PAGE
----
An Avesta Grammar in Comparison with Sanskrit and The Avestan Alphabet and Its Transcription

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AMS Press, 1892 - Foreign Language Study - 309 pages
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Page xxxv - The Holier one of which did thus address the Evil: Neither do our minds, our teachings, nor our concepts, Nor our beliefs, nor words, nor do our deeds in sooth, Nor yet our consciences, nor souls agree in aught.
Page xiv - Surat, and there, after many discouragements and in spite of almost insurmountable obstacles, he succeeded in winning the confidence and favor of the priests, with whom he was able to communicate after he had learned the modern Persian. He gradually induced the priests to impart to him the language of their sacred works, to let him take some of the manuscripts, and even to initiate him into some of the rites and ceremonies of their religion. He stayed among the people for seven years, and then, in...
Page xxii - In determining this the text criticism by means of metrical restoration is most instructive. Almost all the oldest portions of the texts are found to be metrical ; the later, or inserted portions, are as a rule, but not always, written in prose. The grammatical test also is useful; the youngest portions generally show a decay of clear grammatical knowledge. The metrical (JathSs in '."uis respect are wonderfully pure.
Page xiii - Hyde appealed earnestly, however, to scholars to procure MSS. of the sacred books of the Parsis, and aroused much interest in the subject. In 1723 a copy of the...
Page xv - Avesta texts themselves began to be studied by Sanskrit scholars. The close affinity between the two languages' had already been noticed by different scholars; but in 1826, the more exact relation between the Sanskrit and the Avesta was shown by the Danish philologian, Rask, who had travelled in Persia and India, and who had brought back with him to the Copenhagen library many valuable MSS.
Page xiii - Isho'dad, Bishop of Hadatha, near Mosul, mention is made of the Abhfistu as having been written by Zardosht in twelve different languages. These latter allusions, though late, are all of them important, as showing the continuity during ages of the tradition of such a work as the Avesta, which contains the teachings of Zoroaster, the Prophet of Iran. All these allusions, however, it must be remembered, are by foreigners. No direct Iranian sources had been accessible. From this time, moreover, till...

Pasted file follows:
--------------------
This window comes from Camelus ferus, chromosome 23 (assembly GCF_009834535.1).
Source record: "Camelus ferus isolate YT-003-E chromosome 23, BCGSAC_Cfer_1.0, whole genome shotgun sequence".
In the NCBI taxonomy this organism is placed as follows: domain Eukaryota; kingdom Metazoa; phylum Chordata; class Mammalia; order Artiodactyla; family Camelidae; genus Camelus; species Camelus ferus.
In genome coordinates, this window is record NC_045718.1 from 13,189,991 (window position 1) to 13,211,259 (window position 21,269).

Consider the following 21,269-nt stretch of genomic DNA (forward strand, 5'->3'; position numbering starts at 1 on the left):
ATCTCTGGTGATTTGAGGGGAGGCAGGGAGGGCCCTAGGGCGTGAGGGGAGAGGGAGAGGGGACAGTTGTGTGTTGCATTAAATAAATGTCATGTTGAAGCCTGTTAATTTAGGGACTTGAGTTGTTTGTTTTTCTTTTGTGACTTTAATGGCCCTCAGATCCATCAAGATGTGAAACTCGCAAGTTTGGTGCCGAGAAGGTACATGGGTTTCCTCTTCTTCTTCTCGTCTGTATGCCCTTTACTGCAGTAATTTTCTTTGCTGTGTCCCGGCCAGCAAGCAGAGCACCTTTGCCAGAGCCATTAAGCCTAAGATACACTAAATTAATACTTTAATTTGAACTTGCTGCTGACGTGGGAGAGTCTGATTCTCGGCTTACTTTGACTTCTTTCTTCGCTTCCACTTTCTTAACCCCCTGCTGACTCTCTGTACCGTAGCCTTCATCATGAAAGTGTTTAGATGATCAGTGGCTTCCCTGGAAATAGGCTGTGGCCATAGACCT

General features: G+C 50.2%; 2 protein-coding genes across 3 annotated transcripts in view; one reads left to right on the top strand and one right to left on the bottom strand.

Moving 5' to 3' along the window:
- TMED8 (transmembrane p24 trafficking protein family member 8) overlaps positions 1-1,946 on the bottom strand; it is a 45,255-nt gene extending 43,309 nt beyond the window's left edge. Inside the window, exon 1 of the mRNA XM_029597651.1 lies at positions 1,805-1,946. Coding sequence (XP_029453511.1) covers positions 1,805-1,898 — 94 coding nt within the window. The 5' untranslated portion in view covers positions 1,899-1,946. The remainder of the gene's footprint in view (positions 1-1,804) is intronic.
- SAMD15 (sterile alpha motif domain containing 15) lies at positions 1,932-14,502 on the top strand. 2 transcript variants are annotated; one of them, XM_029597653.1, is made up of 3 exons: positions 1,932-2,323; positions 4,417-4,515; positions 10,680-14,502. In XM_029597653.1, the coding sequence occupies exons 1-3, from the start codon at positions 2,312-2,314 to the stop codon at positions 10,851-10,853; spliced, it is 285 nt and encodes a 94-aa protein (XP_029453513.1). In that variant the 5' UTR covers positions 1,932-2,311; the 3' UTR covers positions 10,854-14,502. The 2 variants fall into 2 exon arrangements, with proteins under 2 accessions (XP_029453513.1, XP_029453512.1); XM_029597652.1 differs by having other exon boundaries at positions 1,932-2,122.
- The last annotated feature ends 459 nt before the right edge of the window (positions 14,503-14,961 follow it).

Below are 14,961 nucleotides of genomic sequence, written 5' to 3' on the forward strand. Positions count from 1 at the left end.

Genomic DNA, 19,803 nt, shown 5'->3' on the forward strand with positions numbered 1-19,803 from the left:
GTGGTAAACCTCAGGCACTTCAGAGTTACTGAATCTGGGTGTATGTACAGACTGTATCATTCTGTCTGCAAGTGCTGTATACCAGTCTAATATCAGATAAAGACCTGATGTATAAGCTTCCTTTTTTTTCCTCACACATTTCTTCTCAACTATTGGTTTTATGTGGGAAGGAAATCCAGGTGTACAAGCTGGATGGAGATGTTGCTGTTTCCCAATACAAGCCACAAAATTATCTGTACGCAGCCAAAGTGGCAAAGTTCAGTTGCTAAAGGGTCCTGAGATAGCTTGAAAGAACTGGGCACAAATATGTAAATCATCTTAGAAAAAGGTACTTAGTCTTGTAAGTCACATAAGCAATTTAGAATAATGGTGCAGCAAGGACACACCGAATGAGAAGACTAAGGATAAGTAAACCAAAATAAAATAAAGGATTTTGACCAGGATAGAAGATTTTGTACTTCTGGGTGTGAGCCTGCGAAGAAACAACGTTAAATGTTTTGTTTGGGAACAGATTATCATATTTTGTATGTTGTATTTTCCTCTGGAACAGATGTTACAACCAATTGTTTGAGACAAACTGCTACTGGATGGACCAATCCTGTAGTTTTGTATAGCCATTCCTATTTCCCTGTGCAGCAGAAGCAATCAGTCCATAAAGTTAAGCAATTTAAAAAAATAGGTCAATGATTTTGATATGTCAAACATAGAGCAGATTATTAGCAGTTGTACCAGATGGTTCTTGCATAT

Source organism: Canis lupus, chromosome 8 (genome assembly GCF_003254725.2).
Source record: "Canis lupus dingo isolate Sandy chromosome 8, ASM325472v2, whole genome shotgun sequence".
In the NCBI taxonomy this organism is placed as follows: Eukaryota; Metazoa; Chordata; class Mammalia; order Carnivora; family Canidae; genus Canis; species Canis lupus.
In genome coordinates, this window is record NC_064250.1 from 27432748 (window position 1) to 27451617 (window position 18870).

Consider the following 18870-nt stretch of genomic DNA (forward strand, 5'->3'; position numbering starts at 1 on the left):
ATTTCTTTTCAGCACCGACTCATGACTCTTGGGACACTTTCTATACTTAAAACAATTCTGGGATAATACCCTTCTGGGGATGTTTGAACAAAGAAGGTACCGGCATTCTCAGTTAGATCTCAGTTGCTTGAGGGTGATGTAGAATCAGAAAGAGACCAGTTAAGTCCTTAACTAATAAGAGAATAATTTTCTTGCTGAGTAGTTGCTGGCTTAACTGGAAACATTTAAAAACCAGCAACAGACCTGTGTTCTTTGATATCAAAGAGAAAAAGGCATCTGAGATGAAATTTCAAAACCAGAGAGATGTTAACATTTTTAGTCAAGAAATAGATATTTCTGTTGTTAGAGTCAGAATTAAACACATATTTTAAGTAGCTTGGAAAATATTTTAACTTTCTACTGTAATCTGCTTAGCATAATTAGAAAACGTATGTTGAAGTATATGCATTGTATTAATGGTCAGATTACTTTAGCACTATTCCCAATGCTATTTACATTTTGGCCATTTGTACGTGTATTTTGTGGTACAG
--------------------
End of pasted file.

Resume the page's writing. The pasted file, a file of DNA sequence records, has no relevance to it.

Page xiv - ... take some of the manuscripts, and even to initiate him into some of the rites and ceremonies of their religion. He stayed among the people for seven years, and then in 1761, he started for his home in Europe. He stopped at Oxford before going directly to Paris, and compared his MSS. with the one in the Bodleian Library, in order to be assured that he had not been imposed upon.
Page xvi - Sanskrit key for the interpretation and meaning of words, and partly the Parsi tradition contained in the Pahlavi translation, have now been able to give us a clear idea of the Avesta and its contents, so far as the books have come down to us. Upon minor points of interpretation, of course, there are, and always •will be, individual differences of opinion. Contents, Arrangement, Extent, and Character. — The Avesta, ад we now have it, is but a small remnant of a once great literature.
Page xvii - ... on this account the MSS. often present them in their intermingled form , portions of one inserted with the other, and arranged exactly in the order in which they are to be used in the service. In this latter case the Pahlavi translation is omitted, and the collection is called the Vendidad Sadah or 'Vendidad pure' ie text without commentary, (ii) The second group comprising the minor prayers and the Vashts which the MSS. often include with these, is called the Khordah Avesta or 'small Avesta'.
Page xi - Parsis or Fire Worshipers, as they are often termed, a small community living now in India, or still scattered here and there in Persia. The original home of these worshipers and of their holy scriptures was ancient Iran, and the faith they profess was that founded centuries ago by Zoroaster (qv), one of the great religious teachers of the East. The Avesta is, therefore, an important work, preserving as it does, the doctrines of this ancient belief and the customs...

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